It is often necessary to create new UVs for a surface
mesh in order to texture map it correctly. These situations include:
- Texture mapping a surface that doesn’t
have existing UVs.
This can occur when you
import 3D models from other software applications that don’t create
- When the UVs for a surface are badly
jumbled or are missing some UVs.
This can occur when a
surface has been edited or modified in some way and it becomes hard
to determine what UVs may be missing as a result.
- When you need a unique set of UVs for
a particular purpose.
For example, if you want
to paint a texture map directly onto a 3D surface, you may want
to map UVs that allow you to paint using the 3D paint tools in Maya.
Alternatively, you may want to create a unique set of UVs specifically
for baking textures or light maps.
Maya lets you create UVs for polygonal and
subdivision surfaces using a process called projection mapping,
also referred to as mapping UVs. Maya provides several
projection mapping types that map what gets viewed by a particular projection
to a flat 2D view that can be subsequently correlated to your texture
map using the UV Texture Editor.
In this lesson,
you use a feature called Automatic Mapping to create new
UVs for the cracker box model. Automatic mapping lets
you specify the number of planes that will be used for the UV projection.
Mapping is normally used when mapping UVs that require
multiple projections of organic shaped models as it has the advantage
of producing UVs that are proportional in scale to the world space
area of the mesh faces of the surface.
mapping is useful when your mapping requirements are
for non-overlapping UVs which fit within the 0 to 1 texture space,
but which do not have to be contiguous; for example, when using
the 3D Paint tool, Maya® Paint
EffectsTM, Maya® FurTM or Maya® HairTM.
You use Automatic
Mapping in this lesson because it can produce a UV projection
from three planar directions simultaneously which makes it a good choice
for the shape of the cracker box model. That is, you can map UVs
for the front and back, top and bottom and the two sides in one
operation. This projection type is referred to as a triplanar
To map UVs using Automatic Mapping
- In the perspective view, select the cracker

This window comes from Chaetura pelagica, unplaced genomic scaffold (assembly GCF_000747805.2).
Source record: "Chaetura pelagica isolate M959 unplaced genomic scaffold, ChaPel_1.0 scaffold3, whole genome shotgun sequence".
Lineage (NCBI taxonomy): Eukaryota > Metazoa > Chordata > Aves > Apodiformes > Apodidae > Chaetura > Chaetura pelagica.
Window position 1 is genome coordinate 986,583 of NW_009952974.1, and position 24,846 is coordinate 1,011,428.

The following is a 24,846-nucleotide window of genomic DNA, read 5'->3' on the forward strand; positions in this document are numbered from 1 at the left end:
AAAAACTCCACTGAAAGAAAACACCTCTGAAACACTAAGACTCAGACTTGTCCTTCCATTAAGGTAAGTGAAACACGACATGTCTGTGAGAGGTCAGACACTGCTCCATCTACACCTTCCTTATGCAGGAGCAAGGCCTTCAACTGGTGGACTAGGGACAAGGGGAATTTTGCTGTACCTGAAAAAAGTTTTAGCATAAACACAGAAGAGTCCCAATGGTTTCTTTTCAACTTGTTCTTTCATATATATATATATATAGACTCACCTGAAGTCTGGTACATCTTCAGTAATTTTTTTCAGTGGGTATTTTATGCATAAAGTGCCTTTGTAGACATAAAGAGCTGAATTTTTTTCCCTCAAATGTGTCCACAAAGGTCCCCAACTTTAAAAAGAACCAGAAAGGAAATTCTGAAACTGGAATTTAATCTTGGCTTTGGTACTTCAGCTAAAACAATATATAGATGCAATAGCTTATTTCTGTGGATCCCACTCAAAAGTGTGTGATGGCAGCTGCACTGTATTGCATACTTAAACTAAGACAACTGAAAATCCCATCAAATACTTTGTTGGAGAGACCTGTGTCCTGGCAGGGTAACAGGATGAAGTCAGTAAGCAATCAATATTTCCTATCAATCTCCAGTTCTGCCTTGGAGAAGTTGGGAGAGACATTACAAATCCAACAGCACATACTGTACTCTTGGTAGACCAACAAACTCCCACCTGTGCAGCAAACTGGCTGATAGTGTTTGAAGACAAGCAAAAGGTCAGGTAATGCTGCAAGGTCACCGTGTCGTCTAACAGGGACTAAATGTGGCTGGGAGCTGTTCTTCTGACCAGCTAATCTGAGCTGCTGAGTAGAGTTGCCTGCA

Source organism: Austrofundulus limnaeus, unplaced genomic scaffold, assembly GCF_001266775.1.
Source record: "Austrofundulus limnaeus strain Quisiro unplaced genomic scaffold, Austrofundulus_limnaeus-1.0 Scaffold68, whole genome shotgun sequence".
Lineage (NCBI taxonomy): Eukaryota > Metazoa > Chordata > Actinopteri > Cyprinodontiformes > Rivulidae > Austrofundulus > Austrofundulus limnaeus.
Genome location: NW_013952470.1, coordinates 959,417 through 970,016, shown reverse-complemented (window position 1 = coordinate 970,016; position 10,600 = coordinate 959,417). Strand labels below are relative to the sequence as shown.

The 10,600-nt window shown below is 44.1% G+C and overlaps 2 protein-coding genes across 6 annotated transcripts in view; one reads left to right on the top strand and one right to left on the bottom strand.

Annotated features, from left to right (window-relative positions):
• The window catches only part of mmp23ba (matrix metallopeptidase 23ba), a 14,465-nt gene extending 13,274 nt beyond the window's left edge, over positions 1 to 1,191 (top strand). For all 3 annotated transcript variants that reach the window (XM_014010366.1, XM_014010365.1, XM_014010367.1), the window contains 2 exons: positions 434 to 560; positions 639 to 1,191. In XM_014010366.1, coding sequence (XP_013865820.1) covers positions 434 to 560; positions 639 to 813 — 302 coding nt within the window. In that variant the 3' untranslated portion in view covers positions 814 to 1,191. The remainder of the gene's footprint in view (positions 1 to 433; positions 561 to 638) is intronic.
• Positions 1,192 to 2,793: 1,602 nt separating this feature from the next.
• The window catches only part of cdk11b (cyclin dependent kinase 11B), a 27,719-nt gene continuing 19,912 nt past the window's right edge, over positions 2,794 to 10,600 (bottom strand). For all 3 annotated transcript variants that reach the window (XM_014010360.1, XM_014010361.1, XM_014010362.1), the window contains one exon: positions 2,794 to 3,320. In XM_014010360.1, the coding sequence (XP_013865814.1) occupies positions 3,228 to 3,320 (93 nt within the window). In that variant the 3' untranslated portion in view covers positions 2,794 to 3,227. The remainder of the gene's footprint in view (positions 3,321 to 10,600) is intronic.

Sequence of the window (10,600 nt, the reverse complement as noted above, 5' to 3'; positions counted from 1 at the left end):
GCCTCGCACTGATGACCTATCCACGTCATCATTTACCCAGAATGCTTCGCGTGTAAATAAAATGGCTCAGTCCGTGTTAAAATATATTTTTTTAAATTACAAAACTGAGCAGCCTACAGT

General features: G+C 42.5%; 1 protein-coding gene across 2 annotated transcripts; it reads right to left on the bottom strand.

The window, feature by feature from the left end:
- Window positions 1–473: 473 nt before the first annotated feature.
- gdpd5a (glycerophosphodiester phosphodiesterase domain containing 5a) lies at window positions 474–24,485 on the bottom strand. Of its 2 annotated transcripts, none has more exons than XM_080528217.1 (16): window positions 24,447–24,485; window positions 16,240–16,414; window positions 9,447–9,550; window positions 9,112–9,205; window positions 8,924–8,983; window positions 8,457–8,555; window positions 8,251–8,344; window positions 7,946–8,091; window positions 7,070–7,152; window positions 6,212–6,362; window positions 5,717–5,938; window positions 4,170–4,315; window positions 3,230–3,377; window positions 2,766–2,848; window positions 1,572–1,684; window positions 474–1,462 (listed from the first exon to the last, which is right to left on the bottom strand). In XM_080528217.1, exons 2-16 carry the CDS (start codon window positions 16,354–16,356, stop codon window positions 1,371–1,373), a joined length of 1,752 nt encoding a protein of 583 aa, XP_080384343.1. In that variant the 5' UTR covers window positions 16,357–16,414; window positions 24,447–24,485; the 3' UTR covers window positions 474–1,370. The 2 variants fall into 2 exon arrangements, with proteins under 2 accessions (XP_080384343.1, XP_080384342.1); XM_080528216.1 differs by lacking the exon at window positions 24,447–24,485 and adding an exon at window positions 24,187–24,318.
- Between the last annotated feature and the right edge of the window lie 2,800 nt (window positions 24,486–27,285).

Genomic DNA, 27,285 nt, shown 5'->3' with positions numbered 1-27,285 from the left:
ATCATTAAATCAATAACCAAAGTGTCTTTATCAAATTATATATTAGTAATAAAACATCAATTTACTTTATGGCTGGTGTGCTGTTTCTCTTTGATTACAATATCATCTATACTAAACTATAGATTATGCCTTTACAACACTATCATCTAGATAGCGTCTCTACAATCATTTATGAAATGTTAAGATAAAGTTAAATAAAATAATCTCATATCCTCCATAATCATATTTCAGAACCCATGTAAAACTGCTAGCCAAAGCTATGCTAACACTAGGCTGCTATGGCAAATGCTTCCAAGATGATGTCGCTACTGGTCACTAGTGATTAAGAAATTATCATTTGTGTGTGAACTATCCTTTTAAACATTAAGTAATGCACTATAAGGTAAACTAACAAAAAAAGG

box as an Object.
- From the Polygons menu
Create UVs > Automatic Mapping > .
The Automatic Mapping Options window
- In the Automatic Mapping Options window,
select Edit > Reset settings, set
the following options, and then click Project:
- Planes: 3
- Percentage Space:
Setting Planes to
3 creates UVs based on projections from three separate directions.
Setting the Percentage Space option to 2 sets
the size of the space that appears between each of the separate
UV projections when they are laid out in the UV
When the projection is
complete the new projected UVs from the triplanar projection appear
in the UV Texture Editor.
NoteWhenever a UV projection
is performed on a surface, any existing UVs for the surface get
replaced by the UVs from the new projection. To avoid replacing
existing UVs you can explicitly save the UVs in a UV set. For more information
on UV Sets see the Modeling guide in the Maya
- In the UV Texture Editor,
dolly the view so it shows only the 0 to 1 UV range area that displays
the image for the texture map and the new UVs (as shown below).
the UV Texture Editor, select Image
> Dim Image.
The intensity of the
image map is reduced so you can view the UV borders on the projected
UVs more easily. The new UVs appear in the UV
Texture Editor as shown below.
- The six rectangular UV shapes, referred
to as UV shells or simply shells,
now match the aspect ratio for each of the six sides of the cracker
box better than the earlier UVs.
- The UV shells fit within the 0 to 1 UV
texture range. Automatic mapping fits the
UVs to the 0 to 1 range by default.
The texture map still
does not appear correctly on the cracker box because the UV shells
need to be repositioned so they align with the corresponding components
of the image map.
While the shape of each
UV shell is now recognizable as being associated with the cracker
box, it is not apparent which components in the UV
Texture Editor correspond to a particular face on the
In the next section you
learn how to select and reposition the UV shells so they better
match the image for the texture map.